There is a variety of them: there is el bardo (the bard), those who know the poetic décima scheme and may be able to improvise one or two lines, based on practice and experience without necessarily being a naturl improviser.

 On the other hand, there are singers that simply are rimadores (rhymers) of the décima. They can create verses with simple rhymes, but the verse itself is empty, incoherent and lacking of any message at all. They look for rhymes that fit easily such as (-ar / -cantar), (-or / -trovador) or (-ción/ -lechón) to elaborate sparse verses.

Then assuredly, there is el versador, the kind that can sing verses that are memorized or embotellados (bottled up), as the jibaros say it.

The essence of the great troubadour, the one who can connect his lines to round off a perfectly aligned verse, stands out in a crowded field. The improvisador is the one settles into his rhyme, and can continue rhyming, embellishing and expressing  a chain of verses with ease that comprise complete thoughts, images, similes and metaphors of his own original inspiration. In conversation with an adversary troubadour he can, in song inquire and respond in a lyrical way, in flowery language, without resorting to vulgarity and crassness. 

A décima...that explains the rules of the décima (more about the rules here)
La Décima
Por Isidro Fernández

El primer verso rimado
Con el cuarto y con el quinto.
El dos y el tres con distinto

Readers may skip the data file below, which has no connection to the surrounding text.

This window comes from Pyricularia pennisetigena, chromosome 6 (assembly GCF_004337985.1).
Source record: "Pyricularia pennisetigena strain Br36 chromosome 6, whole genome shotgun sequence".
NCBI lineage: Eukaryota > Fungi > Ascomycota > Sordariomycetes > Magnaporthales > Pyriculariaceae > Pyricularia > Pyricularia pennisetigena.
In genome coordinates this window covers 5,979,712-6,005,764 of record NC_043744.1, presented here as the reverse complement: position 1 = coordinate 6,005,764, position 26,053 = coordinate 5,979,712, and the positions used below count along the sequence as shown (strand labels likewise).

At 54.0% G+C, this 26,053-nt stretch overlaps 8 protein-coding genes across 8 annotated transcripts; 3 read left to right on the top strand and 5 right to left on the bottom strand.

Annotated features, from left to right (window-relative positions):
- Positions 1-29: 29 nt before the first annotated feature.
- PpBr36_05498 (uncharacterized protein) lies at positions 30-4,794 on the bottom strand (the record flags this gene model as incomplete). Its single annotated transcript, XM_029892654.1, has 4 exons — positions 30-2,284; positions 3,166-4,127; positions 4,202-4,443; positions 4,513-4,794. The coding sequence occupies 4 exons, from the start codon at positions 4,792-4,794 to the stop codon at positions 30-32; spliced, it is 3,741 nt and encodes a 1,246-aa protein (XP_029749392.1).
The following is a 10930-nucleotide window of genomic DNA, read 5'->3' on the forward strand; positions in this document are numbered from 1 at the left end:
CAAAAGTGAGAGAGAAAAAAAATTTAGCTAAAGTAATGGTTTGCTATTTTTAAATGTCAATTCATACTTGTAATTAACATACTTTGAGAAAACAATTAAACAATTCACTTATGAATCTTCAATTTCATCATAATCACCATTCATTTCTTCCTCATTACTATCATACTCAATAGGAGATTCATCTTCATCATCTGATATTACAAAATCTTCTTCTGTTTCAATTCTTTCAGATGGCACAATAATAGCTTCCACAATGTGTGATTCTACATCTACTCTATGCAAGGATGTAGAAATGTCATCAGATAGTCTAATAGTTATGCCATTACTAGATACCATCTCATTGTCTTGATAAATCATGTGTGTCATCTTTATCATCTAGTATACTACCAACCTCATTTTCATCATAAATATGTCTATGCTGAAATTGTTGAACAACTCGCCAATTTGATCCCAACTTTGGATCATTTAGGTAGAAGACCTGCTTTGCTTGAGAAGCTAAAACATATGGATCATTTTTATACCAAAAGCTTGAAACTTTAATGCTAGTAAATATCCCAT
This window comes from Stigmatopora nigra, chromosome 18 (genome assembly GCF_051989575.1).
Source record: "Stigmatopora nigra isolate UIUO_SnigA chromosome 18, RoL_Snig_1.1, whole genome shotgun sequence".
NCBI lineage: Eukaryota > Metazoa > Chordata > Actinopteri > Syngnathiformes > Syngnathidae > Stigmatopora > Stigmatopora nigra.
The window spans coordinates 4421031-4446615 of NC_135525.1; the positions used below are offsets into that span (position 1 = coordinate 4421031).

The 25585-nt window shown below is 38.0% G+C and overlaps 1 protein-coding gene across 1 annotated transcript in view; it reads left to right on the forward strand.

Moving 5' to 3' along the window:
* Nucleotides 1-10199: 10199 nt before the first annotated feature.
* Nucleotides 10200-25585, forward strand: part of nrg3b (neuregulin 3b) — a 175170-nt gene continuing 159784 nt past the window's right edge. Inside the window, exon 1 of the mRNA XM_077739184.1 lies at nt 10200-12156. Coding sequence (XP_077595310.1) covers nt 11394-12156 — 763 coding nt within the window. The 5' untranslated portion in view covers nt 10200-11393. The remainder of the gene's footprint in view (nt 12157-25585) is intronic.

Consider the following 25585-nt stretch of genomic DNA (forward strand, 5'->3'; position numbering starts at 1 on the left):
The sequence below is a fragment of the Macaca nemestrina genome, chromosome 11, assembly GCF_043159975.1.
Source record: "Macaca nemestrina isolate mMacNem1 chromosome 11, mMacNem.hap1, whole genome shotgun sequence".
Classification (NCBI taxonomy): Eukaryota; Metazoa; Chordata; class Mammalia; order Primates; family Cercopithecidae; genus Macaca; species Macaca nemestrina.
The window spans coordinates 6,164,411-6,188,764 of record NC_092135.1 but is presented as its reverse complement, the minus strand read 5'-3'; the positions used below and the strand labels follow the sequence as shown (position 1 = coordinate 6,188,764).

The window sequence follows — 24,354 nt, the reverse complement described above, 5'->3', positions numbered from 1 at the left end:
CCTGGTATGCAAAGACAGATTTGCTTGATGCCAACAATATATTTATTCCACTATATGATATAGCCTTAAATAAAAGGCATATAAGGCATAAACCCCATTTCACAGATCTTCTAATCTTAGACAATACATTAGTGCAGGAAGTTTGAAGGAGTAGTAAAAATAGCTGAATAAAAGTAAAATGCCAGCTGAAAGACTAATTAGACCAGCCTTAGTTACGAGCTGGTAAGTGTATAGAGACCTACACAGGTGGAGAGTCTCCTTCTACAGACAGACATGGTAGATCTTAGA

Sonido se han combinado.
Seis y siete y pie forzado
Otra rima diferente.
El ocho crea el ambiente
Igualándose al noveno.
Así hace el poeta bueno
Una décima excelente.

Con un buen vocabulario
Y divina inspiración
Juntando con gran pasión
Las flores del diccionario.
Con los vocablos que a diario
Usamos en cada tema,
La piedra se vuelve gema
Con metáforas y similes.
Usando formas disímiles
Para crear un poema.

Cuando la palabra llana
Es la concluye el verso,
La métrica en su universo.
Ocho sílabas hermana
La palabra aguda gana.
Una sílaba al final
Cuando son siete en total.
Y en rima esdrújula, nueve
Una sílaba remueve,
La regla grammatical.

Las reglas de la poesía
Aplican los versadores,
Exaltando los valores
Del canto de serranía.
Muchas más cosas tendría
Que explicar este cantor.
Mas le dejo esta labor
Al que escucha interesado.
Una cosa he demostrado
No es fácil ser trovador

La Décima (a literal translation)
By Isidro Fernández

The first line rhymes
With the fourth and the fifth.
The second and third, with a different
Sound have been combined.
Six and seven and the last
Yet another rhyme.
The eighth creates the mood
Rhyming like the ninth.
That's how a good poet
Creates an excellent décima.

With a good vocabulary
And divine inspiration
Joining together with great passion
The flowers of the dictionary.
With the terms that daily
We use on each subject,
The stone becomes a gem
With metaphors and similes.
Using dissimilar forms
To create a poem.

When a llana word [explanation here]
Is at the end of the line,
The prosody is your universe.
Eight syllables match
The aguda word gains
One more syllable at the end
When seven is the sum.
And in an esdrújula rhyme, from nine
You remove a syllable
That's the grammatical rule.

The rules of the poem
Are applied by the poets
Exalting the values
Of the mountain song.
Many more things this singer
Would have to explain.
So I will leave that task
To the interested listener.
One thing I have demonstrated
Is that it's not easy to be a troubadour.